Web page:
I don't know about masterpieces, but I do like his work. This is also
my feeling about Havergal Brian. Try the Barefoot Songs, and
the 2nd and 7th symphonies.
Oh boy. Anything, just anything. A major symphonist. A major
American composer who wrote in all forms excluding opera.
Primarily an instrumental composer with a very cool neo-classic
style. None of the
sophistication and brittleness. More Romantic than
primary note sounded by his musical personality is "Power in
reserve." Special favorites include all the symphonies, all
the string quartets, the piano quintet, the flute sonata,
Tunbridge Fair for band, and a rare choral piece Psalm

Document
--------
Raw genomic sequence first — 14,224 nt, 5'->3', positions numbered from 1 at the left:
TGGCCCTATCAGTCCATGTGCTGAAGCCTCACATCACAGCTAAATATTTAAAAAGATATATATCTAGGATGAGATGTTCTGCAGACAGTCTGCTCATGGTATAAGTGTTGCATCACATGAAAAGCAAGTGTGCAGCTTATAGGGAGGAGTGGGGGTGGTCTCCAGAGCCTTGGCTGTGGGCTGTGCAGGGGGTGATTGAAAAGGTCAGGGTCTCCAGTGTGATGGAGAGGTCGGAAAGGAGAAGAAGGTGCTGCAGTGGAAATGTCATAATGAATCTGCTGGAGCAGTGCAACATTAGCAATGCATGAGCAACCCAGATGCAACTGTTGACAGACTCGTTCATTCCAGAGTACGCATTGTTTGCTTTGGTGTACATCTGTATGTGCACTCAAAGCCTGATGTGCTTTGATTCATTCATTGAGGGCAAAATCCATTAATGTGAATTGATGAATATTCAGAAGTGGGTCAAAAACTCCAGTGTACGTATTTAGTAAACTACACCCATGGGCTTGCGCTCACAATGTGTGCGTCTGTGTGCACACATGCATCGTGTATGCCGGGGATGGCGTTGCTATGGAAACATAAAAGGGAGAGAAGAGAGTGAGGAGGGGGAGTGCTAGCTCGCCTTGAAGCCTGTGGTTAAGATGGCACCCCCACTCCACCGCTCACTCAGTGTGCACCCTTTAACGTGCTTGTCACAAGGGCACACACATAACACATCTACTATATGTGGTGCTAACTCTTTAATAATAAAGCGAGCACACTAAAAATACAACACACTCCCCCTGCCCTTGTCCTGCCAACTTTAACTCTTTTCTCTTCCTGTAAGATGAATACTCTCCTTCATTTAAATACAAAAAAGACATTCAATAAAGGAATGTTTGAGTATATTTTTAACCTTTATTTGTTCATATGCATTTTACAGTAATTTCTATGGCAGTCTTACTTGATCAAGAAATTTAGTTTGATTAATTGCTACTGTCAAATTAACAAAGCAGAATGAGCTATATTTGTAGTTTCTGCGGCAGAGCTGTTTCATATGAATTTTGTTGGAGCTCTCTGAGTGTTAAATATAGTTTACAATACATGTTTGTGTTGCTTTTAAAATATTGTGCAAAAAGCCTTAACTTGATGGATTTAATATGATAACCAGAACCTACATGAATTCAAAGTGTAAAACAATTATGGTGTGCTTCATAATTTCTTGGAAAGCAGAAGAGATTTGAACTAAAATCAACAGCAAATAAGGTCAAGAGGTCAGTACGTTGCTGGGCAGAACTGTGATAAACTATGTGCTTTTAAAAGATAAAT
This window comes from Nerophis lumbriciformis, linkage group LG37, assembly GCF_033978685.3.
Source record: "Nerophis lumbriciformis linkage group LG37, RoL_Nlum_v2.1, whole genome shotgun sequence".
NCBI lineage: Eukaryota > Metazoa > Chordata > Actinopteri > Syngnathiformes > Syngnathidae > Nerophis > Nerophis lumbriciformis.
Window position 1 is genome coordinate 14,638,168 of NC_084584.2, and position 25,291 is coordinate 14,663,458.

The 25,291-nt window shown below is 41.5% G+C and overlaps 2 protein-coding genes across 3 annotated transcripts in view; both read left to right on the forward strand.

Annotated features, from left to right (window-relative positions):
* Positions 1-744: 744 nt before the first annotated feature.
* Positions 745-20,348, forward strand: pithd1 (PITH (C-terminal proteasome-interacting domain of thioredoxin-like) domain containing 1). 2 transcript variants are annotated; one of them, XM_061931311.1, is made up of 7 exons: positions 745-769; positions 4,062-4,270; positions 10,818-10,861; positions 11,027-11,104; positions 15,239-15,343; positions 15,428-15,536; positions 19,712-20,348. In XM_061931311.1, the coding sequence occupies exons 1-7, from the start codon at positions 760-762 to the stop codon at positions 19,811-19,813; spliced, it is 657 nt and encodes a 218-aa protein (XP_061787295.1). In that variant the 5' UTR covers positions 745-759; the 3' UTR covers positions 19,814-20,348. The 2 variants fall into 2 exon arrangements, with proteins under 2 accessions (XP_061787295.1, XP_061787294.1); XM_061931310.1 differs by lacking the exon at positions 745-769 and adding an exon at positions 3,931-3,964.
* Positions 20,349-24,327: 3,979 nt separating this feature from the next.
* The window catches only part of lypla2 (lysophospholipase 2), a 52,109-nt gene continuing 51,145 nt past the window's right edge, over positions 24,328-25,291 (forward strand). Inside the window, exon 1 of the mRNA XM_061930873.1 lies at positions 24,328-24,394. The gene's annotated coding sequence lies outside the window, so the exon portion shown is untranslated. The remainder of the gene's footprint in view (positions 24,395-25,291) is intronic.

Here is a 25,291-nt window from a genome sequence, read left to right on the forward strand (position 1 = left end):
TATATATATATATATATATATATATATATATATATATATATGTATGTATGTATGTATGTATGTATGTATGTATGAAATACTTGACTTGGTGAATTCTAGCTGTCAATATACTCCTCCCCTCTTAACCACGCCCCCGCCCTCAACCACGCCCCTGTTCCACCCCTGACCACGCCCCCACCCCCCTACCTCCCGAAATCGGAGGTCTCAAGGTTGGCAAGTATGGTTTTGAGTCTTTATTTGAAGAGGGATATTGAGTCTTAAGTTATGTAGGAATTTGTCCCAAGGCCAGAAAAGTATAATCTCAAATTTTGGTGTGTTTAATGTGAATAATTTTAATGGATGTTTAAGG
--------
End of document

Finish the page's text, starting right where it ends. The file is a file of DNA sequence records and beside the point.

and Prayer of David.
Quincy, of Yale. A pupil of
Bloch's and known for his
string quartets, he arrived at no readily-identifiable style
and went through several styles. My favorite piece is the
New England Episodes, kind of
but beautiful on its own.
For reasons too long to go into here, I regard him as one of the
three greatest artistic figures of the post-Romantic era, not so
much for the quality of his work, but because of his aesthetic
view. Not that the work is shabby, by any means. By now, most
critics regard him as the greatest French composer of his
generation, one of the best song writers ever, and a religious
composer in the front rank. It's hard to say what's not
well-known. I have his complete songs, comparable in stature to
complete chamber music is wonderful. For those who haven't the
dough to indulge in complete sets, try Chansons galliardes,
Fraîcheur et le feu, Tel jour telle nuit, the